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Gizmodo faces visit from cops over 'found' iPhone

I fought the law...

Internet Security Threat Report 2014

A tech blog that paid five grand to the finder of a prototype iPhone is under police investigation, as it seems buying found property is against the law.

Gizmodo paid $5,000 to the chap who found a next-generation iPhone in a bar, and the blog made merry with the device before returning it to Apple - after forcing Cupertino to admit that the prototype was genuine, in writing. But it seems that paying for found property is illegal in California, and now CNET reports that the police are taking an interest.

The prototype iPhone was left in a bar by an engineer who was field-testing it; with the launch scheduled for June it makes sense that Apple would do some field testing. An unknown person picked it up and played with it briefly before Apple remotely pulled the plug. That person apparently tried to return the handset to Apple, but the support desk staff (who don't have access to the goings on in the R&D department) told him it was just Chinese knock-off and not to bother them with it.

So he sold it to Gizmodo, who spent a week taking it apart and then posted the details, causing their servers to melt down as everyone scrambled to get sight of the device (sight only, the software was long gone).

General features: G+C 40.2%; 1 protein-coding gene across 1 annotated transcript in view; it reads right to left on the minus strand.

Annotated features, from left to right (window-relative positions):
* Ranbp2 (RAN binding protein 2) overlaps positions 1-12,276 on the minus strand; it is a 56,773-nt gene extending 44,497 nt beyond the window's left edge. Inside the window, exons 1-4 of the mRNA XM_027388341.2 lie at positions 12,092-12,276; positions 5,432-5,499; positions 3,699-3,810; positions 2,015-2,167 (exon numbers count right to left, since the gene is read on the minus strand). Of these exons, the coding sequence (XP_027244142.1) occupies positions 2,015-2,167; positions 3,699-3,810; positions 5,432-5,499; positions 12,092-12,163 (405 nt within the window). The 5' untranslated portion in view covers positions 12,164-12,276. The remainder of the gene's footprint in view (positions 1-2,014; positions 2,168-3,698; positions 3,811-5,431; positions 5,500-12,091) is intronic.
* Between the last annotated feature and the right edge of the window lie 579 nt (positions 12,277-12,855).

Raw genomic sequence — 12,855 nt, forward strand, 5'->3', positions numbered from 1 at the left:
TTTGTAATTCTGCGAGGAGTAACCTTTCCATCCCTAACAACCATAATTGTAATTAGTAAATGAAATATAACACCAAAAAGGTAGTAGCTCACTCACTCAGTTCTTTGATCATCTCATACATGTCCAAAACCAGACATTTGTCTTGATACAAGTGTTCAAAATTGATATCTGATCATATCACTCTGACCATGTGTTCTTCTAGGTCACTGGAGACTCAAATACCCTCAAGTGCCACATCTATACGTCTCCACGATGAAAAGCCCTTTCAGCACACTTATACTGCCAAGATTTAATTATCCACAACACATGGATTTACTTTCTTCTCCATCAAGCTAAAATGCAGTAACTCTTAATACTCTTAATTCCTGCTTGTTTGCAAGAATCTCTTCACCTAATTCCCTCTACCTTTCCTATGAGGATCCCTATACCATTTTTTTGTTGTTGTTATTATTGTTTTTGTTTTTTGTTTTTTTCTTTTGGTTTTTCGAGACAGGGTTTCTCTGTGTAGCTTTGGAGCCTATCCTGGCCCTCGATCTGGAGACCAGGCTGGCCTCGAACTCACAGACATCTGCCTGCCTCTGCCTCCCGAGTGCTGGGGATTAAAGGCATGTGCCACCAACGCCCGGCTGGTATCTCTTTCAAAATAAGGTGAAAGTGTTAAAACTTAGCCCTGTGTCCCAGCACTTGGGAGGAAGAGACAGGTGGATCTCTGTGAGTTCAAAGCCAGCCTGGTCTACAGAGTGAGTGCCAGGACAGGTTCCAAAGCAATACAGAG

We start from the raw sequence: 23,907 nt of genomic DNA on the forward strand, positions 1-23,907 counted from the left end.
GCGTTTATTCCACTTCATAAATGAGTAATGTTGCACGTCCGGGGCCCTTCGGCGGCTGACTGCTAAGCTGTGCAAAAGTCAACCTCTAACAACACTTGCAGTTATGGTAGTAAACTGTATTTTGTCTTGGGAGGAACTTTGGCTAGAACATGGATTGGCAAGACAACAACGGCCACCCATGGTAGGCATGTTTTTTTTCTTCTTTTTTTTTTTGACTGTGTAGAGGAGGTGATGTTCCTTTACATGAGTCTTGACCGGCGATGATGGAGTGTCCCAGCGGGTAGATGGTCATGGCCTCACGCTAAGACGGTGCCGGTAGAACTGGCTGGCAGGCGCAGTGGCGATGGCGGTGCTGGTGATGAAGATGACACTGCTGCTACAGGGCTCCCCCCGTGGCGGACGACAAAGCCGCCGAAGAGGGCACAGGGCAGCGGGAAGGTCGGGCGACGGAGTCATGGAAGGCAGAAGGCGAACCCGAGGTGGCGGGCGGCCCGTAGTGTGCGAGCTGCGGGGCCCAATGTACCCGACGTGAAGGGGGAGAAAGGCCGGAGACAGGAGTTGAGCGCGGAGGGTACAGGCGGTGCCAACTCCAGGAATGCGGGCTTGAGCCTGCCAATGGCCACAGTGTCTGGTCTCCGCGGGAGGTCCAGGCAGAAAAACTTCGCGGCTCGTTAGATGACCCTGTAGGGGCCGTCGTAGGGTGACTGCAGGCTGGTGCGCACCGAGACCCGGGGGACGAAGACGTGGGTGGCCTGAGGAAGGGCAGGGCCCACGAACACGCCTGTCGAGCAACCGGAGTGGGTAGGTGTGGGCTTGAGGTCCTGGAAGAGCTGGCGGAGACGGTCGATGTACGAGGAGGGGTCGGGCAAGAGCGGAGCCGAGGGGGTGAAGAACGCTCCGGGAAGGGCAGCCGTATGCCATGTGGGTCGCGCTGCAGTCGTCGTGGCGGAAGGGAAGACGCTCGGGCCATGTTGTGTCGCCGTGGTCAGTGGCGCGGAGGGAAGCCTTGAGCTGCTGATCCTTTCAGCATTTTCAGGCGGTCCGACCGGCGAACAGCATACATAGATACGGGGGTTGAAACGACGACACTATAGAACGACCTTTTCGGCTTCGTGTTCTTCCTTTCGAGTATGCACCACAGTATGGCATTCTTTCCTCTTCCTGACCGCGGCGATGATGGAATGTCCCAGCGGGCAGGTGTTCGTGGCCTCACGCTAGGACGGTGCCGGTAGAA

The details are hardly in dispute - extracting every possible value from its purchase Gizmodo has waxed lyrical over every aspect of the iPhone, Apple's reaction, and the career of the poor engineer who left it in the pub, but whether the law was broken is another question entirely.

CNET quotes a California law that requires a person who finds something, and knows who the owner is, to return it or face a charge of theft. Of course, our man tried to return it, but Apple didn't want to know.

Freedom of the press is guaranteed in the US, and Gizmodo counts as "press" in this context, so trade secrets can be published - but this is a physical thing, an actual item for which money was paid, and that changes the situation considerably.

If the police do take action then lawyers on both sides will no doubt explore that in detail - though not Apple's lawyers as criminal offences aren't their remit.

What we want to know is if Gizmodo will be invited to the launch of the handset in June, or if the blog will joining El Reg with the rest of the Apple-offending personae non grata outside. ®

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